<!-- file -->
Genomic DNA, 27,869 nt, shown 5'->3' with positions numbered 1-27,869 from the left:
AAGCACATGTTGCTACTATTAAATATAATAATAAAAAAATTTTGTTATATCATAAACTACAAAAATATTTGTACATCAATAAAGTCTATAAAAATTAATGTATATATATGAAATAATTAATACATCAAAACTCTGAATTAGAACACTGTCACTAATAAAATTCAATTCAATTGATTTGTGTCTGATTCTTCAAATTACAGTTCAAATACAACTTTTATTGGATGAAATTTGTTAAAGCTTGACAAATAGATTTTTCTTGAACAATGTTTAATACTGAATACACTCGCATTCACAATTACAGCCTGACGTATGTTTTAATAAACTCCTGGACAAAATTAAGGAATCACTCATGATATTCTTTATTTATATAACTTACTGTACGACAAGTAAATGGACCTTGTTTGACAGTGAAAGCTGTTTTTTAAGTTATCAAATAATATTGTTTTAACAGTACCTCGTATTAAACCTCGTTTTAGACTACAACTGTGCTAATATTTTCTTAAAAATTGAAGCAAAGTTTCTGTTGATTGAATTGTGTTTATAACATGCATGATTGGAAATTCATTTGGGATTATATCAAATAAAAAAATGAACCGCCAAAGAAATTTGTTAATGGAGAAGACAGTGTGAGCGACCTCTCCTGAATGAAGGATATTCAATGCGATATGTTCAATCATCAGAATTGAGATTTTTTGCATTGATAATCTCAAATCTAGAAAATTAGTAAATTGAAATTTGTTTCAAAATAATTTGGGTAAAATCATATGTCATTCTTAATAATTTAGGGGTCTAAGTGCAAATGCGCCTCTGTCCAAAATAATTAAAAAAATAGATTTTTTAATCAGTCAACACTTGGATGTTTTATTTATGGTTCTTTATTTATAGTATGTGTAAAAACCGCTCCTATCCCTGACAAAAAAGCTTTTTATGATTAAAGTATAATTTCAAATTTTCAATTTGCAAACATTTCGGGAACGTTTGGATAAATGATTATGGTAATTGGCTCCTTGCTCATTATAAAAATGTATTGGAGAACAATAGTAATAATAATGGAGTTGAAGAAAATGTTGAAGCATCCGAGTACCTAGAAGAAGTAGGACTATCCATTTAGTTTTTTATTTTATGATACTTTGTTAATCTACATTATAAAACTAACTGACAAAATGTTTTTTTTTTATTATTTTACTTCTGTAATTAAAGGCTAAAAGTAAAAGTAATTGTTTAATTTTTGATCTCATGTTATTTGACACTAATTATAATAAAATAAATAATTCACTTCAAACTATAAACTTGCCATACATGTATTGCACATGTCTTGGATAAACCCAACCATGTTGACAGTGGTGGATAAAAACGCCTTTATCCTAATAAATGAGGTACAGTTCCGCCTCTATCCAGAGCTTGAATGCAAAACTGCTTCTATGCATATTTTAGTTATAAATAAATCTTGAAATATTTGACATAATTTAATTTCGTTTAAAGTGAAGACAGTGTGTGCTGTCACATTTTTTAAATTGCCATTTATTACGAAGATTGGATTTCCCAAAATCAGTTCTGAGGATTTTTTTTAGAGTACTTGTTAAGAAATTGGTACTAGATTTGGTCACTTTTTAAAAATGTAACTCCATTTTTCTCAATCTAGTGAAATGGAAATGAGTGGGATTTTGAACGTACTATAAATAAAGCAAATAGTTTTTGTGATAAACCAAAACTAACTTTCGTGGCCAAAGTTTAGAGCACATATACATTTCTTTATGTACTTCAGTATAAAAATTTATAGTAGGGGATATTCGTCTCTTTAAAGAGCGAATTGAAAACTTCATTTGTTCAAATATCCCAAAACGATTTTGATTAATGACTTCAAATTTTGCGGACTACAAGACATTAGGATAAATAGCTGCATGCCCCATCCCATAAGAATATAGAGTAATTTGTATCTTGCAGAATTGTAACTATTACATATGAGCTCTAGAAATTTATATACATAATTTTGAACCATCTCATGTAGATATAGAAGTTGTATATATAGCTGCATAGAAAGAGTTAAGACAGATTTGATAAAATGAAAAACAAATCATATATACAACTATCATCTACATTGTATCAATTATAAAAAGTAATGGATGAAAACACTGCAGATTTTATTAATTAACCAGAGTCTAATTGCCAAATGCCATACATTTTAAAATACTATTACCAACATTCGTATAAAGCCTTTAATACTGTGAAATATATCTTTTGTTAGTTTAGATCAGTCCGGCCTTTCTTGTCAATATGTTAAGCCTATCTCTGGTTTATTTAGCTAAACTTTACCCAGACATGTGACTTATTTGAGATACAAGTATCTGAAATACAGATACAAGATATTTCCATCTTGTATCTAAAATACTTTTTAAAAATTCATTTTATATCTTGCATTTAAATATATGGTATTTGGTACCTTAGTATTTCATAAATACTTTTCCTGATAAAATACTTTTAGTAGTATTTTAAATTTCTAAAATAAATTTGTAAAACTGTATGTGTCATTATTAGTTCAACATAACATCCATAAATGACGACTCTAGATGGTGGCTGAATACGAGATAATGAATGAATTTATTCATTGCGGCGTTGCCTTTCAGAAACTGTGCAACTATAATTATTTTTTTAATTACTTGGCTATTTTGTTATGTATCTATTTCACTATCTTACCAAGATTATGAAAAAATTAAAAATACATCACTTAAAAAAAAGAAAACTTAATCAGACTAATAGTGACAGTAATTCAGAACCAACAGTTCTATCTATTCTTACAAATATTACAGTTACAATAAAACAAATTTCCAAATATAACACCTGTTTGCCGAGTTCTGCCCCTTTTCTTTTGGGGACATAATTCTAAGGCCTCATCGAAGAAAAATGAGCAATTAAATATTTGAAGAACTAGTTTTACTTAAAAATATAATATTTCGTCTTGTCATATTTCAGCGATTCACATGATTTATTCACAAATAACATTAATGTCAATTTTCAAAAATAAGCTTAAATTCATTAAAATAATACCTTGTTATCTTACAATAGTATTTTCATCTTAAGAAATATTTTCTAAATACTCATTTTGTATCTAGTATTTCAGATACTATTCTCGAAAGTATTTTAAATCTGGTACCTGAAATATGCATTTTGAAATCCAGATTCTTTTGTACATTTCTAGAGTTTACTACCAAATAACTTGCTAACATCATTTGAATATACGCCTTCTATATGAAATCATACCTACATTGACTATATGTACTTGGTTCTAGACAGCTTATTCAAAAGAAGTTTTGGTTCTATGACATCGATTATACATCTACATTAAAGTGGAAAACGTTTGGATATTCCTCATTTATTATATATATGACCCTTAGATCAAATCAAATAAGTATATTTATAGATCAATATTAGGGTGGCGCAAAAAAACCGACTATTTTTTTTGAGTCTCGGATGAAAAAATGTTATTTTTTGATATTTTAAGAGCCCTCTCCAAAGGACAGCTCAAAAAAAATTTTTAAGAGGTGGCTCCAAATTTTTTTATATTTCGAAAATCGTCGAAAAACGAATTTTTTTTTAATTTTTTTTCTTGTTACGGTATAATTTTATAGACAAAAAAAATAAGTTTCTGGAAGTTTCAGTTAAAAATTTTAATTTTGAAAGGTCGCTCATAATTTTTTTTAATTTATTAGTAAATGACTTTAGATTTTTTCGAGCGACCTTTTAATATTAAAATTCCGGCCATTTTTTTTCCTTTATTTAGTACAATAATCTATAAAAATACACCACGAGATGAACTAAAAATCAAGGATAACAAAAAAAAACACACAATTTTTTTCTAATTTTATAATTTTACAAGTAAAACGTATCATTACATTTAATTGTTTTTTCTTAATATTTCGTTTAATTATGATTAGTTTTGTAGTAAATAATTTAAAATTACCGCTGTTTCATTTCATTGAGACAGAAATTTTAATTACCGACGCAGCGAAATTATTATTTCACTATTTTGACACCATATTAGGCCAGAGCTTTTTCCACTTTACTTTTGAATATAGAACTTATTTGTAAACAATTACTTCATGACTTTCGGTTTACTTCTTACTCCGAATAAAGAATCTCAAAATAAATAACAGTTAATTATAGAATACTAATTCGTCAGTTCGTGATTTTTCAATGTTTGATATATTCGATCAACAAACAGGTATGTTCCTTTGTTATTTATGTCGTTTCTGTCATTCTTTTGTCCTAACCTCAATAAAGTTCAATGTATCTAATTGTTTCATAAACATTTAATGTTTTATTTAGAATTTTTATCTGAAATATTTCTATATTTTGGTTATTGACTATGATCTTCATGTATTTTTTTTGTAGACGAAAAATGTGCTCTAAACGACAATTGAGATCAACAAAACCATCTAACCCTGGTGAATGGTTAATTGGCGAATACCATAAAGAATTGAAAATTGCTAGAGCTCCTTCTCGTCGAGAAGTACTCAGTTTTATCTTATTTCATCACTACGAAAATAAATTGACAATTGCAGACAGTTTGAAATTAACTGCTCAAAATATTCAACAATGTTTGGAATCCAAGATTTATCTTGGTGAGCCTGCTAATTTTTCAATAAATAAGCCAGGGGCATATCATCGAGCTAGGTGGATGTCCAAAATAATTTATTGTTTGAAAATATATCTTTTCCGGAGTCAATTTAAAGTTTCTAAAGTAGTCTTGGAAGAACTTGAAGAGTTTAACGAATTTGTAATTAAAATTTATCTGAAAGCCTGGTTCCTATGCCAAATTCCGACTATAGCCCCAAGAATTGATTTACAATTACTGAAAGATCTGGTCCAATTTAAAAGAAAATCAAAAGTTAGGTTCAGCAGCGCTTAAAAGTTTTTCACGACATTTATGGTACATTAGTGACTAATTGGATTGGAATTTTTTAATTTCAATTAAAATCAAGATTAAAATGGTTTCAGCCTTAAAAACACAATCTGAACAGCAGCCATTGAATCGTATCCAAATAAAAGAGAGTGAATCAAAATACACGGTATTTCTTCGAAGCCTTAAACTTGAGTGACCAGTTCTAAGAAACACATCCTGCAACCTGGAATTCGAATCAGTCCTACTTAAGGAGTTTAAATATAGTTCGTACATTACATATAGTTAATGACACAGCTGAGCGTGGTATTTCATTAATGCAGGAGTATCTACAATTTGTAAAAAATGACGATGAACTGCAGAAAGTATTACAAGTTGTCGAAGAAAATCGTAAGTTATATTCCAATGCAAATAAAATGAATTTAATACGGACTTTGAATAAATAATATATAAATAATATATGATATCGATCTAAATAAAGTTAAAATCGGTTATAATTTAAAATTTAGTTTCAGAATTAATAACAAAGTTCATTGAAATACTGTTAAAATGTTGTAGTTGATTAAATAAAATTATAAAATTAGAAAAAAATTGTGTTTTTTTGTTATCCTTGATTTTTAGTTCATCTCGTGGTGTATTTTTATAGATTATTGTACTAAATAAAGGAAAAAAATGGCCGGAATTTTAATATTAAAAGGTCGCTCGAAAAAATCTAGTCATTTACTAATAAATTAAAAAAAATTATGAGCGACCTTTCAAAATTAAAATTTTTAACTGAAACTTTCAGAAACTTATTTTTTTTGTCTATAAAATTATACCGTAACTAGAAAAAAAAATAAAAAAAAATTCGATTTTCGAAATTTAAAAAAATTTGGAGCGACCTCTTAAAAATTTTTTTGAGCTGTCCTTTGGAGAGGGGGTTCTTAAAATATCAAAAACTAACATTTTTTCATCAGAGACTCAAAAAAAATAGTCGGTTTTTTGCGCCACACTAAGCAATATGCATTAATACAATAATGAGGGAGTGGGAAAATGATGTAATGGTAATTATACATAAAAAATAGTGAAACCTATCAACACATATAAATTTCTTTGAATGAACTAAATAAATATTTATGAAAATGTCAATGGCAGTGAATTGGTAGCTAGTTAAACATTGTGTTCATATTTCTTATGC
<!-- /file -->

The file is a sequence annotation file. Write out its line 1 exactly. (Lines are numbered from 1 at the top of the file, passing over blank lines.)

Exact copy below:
Genomic DNA, 27,869 nt, shown 5'->3' with positions numbered 1-27,869 from the left: